Schools: A Lesson About How To Save Water

By Kathleen Ferris

The people who keep school buildings operating have a big job, and data from the City of Phoenix show they’re doing it while saving water. Numbers from the city indicate that the volume of water used by school districts dropped 18 percent between 1990 and 2012.

It isn’t always easy keeping hundreds of teachers and students cool, bathrooms operating, cafeterias functioning, and landscaping healthy and attractive. It’s an endless chore of upgrades and remodels, particularly in districts where some buildings have been in operation since the 1950s and even earlier.

It’s more likely you’ll find water-saving changes taking place at public school districts than at high-rise downtown office buildings. School districts are helping to lead in water conservation for three main reasons:

1.     There is an urgent need to save money on utility bills so more can be spent on teachers and students.

2.     Schools are long-term, non-profit operations that have the ability and desire to invest in changes that will save money over decades, not necessarily within a few years. Some private sector building owners are not as motivated to look ahead for decades. They may be looking for quicker return on their investments or planning to sell the building.

3.     Changing to highly water efficient appliances and fixtures is a mechanism to finance loans. Schools often make water-saving changes as part of a long-term loan package with a private energy service company. An energy service company determines what changes can be made to lower energy and water costs within the district. The energy service company then makes the renovations and receives the money the district saves on utility costs as its monthly repayment with a small interest payment. The school district gets the money it needs for energy efficient upgrades, reaps the savings once the loan is paid off and helps to conserve energy and water.

Washington Elementary School District entered into a contract with an energy service company about 18 months ago. The contract will last 15 years and is expected to provide utility savings for many years beyond. Here are the water-saving changes the district made over the last two years.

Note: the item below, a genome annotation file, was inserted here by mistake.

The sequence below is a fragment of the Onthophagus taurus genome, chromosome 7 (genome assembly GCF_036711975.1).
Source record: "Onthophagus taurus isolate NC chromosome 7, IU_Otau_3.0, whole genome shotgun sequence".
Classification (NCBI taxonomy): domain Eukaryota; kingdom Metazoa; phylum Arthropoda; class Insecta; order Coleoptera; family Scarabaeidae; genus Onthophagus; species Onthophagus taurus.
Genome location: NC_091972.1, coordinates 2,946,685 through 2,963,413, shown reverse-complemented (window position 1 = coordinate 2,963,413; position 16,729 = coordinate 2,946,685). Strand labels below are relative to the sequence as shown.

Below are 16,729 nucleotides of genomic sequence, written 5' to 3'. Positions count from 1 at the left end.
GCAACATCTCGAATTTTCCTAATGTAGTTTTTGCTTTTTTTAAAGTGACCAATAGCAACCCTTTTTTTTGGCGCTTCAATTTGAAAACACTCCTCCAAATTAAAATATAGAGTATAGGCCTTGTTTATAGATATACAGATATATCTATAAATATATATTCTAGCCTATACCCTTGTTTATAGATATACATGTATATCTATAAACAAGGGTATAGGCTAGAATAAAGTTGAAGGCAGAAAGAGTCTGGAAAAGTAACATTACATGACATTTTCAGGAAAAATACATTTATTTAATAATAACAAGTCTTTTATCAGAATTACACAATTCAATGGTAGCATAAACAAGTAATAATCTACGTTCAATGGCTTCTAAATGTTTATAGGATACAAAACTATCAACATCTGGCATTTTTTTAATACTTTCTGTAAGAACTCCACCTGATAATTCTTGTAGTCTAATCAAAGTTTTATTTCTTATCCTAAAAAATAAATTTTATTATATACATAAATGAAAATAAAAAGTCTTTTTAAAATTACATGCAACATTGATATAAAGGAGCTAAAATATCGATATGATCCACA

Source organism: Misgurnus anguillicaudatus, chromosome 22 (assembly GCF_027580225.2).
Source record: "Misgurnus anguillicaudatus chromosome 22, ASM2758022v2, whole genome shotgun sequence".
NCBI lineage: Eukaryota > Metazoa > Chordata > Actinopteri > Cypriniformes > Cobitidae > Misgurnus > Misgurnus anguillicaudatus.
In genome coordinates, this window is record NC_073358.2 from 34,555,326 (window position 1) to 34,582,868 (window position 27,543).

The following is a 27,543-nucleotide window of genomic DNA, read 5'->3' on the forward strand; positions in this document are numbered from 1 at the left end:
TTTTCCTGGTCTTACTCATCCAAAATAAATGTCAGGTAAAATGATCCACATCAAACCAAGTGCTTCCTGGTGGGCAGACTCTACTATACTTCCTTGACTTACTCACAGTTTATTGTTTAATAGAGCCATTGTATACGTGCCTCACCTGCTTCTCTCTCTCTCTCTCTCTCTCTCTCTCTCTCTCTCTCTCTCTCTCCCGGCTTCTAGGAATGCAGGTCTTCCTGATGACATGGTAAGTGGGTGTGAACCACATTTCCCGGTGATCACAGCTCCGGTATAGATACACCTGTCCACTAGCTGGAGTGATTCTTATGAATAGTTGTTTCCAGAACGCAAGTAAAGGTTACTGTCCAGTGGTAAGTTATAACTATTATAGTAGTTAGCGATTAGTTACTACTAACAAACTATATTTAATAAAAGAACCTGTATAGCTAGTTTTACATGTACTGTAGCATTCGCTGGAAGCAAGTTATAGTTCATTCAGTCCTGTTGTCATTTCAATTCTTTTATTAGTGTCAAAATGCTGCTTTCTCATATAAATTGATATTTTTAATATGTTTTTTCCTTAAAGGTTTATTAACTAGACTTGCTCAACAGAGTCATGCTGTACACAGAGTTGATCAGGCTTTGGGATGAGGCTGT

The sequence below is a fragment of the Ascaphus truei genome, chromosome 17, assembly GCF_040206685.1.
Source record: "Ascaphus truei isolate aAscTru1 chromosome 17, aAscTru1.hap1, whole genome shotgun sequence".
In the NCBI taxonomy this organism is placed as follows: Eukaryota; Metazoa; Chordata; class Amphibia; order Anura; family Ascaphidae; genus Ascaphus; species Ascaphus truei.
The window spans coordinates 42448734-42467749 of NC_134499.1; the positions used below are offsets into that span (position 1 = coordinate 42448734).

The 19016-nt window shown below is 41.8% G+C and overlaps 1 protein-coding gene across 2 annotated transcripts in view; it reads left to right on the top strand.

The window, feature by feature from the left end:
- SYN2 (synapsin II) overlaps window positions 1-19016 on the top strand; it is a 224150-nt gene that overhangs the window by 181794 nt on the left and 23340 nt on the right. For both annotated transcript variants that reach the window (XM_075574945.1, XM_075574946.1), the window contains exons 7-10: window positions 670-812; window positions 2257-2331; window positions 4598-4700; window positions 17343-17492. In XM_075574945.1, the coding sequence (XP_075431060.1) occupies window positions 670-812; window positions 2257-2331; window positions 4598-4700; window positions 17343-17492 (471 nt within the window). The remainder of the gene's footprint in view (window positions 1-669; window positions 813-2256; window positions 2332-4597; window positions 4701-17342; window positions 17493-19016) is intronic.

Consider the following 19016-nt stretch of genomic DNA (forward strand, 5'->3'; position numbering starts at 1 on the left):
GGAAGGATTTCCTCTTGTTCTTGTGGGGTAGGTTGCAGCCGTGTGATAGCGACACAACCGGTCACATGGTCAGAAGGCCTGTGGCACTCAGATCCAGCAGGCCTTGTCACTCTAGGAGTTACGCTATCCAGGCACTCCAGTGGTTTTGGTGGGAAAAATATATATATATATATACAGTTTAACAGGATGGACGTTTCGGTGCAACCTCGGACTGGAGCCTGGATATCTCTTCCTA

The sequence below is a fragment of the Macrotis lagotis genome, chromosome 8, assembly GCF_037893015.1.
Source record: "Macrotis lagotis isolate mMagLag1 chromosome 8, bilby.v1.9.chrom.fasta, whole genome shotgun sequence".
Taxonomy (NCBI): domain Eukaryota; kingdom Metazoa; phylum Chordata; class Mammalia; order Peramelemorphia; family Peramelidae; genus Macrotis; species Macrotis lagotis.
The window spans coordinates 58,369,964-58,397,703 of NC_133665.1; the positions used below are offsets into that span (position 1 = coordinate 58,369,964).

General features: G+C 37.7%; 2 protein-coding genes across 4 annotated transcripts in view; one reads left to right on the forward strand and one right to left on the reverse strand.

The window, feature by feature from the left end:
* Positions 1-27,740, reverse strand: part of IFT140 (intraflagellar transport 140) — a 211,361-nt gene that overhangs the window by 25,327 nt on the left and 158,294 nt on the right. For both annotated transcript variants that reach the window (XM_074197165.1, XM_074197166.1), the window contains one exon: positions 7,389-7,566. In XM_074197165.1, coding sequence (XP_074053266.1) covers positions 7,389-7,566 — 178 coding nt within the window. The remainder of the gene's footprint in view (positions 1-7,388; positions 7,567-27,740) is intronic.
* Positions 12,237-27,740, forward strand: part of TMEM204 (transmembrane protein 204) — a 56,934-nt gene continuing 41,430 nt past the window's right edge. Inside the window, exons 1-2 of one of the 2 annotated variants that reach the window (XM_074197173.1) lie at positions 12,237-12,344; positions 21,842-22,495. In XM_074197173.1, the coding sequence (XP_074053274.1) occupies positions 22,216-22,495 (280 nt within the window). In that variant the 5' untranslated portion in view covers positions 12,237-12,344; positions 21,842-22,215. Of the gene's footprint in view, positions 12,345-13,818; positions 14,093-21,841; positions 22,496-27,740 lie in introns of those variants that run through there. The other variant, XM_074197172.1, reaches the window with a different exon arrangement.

·      Replaced 322 toilets that used from 2.5 to 1.6 gallons for each flush with toilets that use 1.28 to 1.1 gallon per flush.

·      Replaced 99 urinals that used 1 to .5 gallons each flush with urinals that use .1 gallons per flush.

·      Replaced 371 faucets that flowed at 2 to 3 gallons per minute with new faucets that flow at 1 to .5 gallons per minute.

·      Added smart irrigation controllers to irrigation systems that water about 180 acres of turf at 28 schools and one administration building. The smart controllers have soil sensors that measure the moisture in the soil and wirelessly send that message to the controller. The controller modifies the irrigation run times to match the moisture needed.

The changes made by the Washington Elementary School District reduced the district’s water bill by more than $200,000 during the 14-month period from April 2014 through June 2015, when compared to the same 14 months the year before. 

Do you know what the schools in your neighborhood are doing to save water? Advocating for more water-efficient fixtures and appliances in your schools is one way you can help to conserve water now so all students face a better future.

For 46 years, Arizona Municipal Water Users Association has worked to protect our member cities’ ability to provide assured, safe and sustainable water supplies to their communities. For more water information visit

Putting A Price Tag On Our Urban Forest

By Kathleen Ferris

Have you seen them? They look like big orange plastic price tags, about 1 foot by 2 feet, hanging from trees around the City of Phoenix.

Handwritten on one side is the tree’s type and some of its attributes, such as the amount of carbon it cleans from the air, the amount of energy it saves, and the value it adds to the property where it grows. On the other side is the tree’s annual value to the community in dollars.